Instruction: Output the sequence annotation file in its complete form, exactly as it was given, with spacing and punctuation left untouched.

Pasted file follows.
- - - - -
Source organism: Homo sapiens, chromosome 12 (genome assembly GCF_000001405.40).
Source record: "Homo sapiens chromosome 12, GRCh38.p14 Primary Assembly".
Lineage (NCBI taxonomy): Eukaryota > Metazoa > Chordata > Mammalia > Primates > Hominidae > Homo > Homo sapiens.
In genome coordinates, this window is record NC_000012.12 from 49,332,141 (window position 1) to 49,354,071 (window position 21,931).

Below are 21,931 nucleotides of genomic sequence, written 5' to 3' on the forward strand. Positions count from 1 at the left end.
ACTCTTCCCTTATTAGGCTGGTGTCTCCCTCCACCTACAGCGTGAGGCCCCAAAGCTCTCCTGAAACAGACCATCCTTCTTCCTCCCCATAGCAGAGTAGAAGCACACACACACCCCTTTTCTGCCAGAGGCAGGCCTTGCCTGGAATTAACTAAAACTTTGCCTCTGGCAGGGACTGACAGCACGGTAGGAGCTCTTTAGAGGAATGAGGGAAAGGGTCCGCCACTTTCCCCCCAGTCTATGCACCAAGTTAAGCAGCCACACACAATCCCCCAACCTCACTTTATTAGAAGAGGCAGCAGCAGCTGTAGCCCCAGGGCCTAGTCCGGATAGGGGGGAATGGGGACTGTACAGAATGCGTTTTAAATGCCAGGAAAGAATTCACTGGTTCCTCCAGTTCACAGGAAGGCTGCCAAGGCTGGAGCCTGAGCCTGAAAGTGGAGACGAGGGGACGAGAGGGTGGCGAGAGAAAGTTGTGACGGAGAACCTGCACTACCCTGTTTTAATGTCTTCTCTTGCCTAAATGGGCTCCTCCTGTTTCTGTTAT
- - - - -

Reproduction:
Source organism: Homo sapiens, chromosome 12 (genome assembly GCF_000001405.40).
Source record: "Homo sapiens chromosome 12, GRCh38.p14 Primary Assembly".
Lineage (NCBI taxonomy): Eukaryota > Metazoa > Chordata > Mammalia > Primates > Hominidae > Homo > Homo sapiens.
In genome coordinates, this window is record NC_000012.12 from 49,332,141 (window position 1) to 49,354,071 (window position 21,931).

Below are 21,931 nucleotides of genomic sequence, written 5' to 3' on the forward strand. Positions count from 1 at the left end.
ACTCTTCCCTTATTAGGCTGGTGTCTCCCTCCACCTACAGCGTGAGGCCCCAAAGCTCTCCTGAAACAGACCATCCTTCTTCCTCCCCATAGCAGAGTAGAAGCACACACACACCCCTTTTCTGCCAGAGGCAGGCCTTGCCTGGAATTAACTAAAACTTTGCCTCTGGCAGGGACTGACAGCACGGTAGGAGCTCTTTAGAGGAATGAGGGAAAGGGTCCGCCACTTTCCCCCCAGTCTATGCACCAAGTTAAGCAGCCACACACAATCCCCCAACCTCACTTTATTAGAAGAGGCAGCAGCAGCTGTAGCCCCAGGGCCTAGTCCGGATAGGGGGGAATGGGGACTGTACAGAATGCGTTTTAAATGCCAGGAAAGAATTCACTGGTTCCTCCAGTTCACAGGAAGGCTGCCAAGGCTGGAGCCTGAGCCTGAAAGTGGAGACGAGGGGACGAGAGGGTGGCGAGAGAAAGTTGTGACGGAGAACCTGCACTACCCTGTTTTAATGTCTTCTCTTGCCTAAATGGGCTCCTCCTGTTTCTGTTAT